Adam Zagajewski Sure. In Poland people like Zbigniew Herbert did readings in churches where hundreds of people showed up. These readings were political events. You know, I quoted that Auden line once in the 90’s at a reading and later that evening someone I didn’t know, someone much younger, came up to me and said, “Adam, you shouldn’t have said that poetry makes nothing happen. Your poems and the poems of your contemporaries meant a lot to us. They helped us to be on the good side, the critical side.” So I understood that I should be less snobbish about these things, that even poetry was somehow useful. Not in any big way, of course. Poetry was never going to kill Communism on its own.
EuropeNow I guess on the other end of the spectrum you have Shelley’s claim that poets are the unacknowledged legislators of mankind.
Adam Zagajewski Exactly. Maybe that’s what this young reader was trying to tell me. (Laughs).
EuropeNow What are your thoughts on the political situation in Poland now? It’s strangely analogous to what is going on here because the Law and Justice Party has attempted to compromise the judiciary, the independence of the courts in Poland. Were you shocked by these developments?
Adam Zagajewski Oh, I was totally shocked. And you’re right; the judiciary is the main target of the new government. They’ve been trying to paralyze it bit by bit. I hope that in the United States the strong legal tradition, which seems to outsiders to be so solid, will mean that you are better off. In Poland the law under Communism was totally under the control of the government, so we’ve only had about twenty-five years of independent judiciary. Even just following the news in the four days I’ve been here in New York has been unsettling. They’re trying to control the judges by building a kind of legal fence around the courts. They cannot yet control what the judges decide but they can have an influence on the administration of the courts, and they’ve attempted to establish a system of punishment and reward where those judges who are too independent are punished. It’s a very clever approach, this way of slowly diminishing the judiciary step by step. But there’s also cause for optimism because all the lawyers and judges and defense attorneys hate the new government. There’s a very strong movement against it. So it’s not a meek capitulation, there’s a lot of energy against it. My hope lies there. We may not have strong legal structures but we have many strong characters. The judiciary won’t go down without any resistance.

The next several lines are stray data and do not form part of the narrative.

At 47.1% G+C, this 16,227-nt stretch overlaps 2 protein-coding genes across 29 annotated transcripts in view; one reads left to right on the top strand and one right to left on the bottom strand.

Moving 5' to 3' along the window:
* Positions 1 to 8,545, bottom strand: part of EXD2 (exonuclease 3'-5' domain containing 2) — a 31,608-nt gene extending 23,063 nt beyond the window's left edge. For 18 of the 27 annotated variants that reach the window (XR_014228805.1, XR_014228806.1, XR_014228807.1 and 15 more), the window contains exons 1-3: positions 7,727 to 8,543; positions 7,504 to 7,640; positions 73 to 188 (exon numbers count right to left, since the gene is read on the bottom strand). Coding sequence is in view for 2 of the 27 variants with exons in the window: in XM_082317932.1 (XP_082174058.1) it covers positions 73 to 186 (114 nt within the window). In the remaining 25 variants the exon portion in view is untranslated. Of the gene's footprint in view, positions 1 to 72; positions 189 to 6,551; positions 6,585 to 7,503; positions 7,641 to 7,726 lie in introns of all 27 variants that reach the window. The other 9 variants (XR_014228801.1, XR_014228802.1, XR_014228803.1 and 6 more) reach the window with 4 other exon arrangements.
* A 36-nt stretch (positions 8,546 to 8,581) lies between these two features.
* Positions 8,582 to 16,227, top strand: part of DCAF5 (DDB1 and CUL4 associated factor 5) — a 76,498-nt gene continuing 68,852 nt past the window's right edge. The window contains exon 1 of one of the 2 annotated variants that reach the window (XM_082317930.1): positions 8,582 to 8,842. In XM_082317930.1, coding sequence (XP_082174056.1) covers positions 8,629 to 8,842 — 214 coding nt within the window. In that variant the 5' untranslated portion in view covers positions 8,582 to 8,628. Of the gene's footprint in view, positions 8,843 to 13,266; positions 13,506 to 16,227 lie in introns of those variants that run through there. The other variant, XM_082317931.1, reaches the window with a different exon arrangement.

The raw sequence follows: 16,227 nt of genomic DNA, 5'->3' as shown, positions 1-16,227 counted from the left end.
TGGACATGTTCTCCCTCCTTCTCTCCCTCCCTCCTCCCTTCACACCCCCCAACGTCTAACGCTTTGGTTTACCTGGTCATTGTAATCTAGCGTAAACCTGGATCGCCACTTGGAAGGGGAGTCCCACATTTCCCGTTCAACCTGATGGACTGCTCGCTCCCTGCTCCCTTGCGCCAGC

EuropeNow What about the larger project of Europe? It seems that from about 1989 until the signing of the Treaty of Lisbon in 2007 Europe was blossoming. There was the great expansion of the EU in 2004, in which many of the countries formerly ruled by the Soviet Union became members, including Poland. It’s hard not to feel that it’s all unraveling now. Do you feel pessimistic about the future of Europe?
Adam Zagajewski I feel nervous, I don’t feel pessimistic. There are still energies that keep you afloat. But I feel very nervous. It’s the moment of truth. What gives me hope in a country like Poland is that even the people who voted for this new government are actually very pro-European. We’re a very pro-European country. For the young generation being part of the EU was a huge opening. They can take a weekend trip to Rome. For me that was impossible. When I was eighteen I couldn’t go abroad. I had to wait several years until I could finally see Paris, Rome, etc. But the young are already citizens of the world, and they cherish what they have.
Adam Zagajewski is a Polish poet, novelist, translator, and essayist. He was awarded the 2004 Neustadt International Prize for Literature, and the 2016 Griffin Poetry Prize Lifetime Recognition Award.
Morten Høi Jensen was born in Copenhagen, Denmark. He has contributed to the Los Angeles Review of Books, Salon, and The New Republic, and is the author of a forthcoming biography, A Difficult Death: The Life and Work of Jens Peter Jacobsen, due out from Yale University Press in the fall of 2017.
Photo: Adam Zagajewski, Private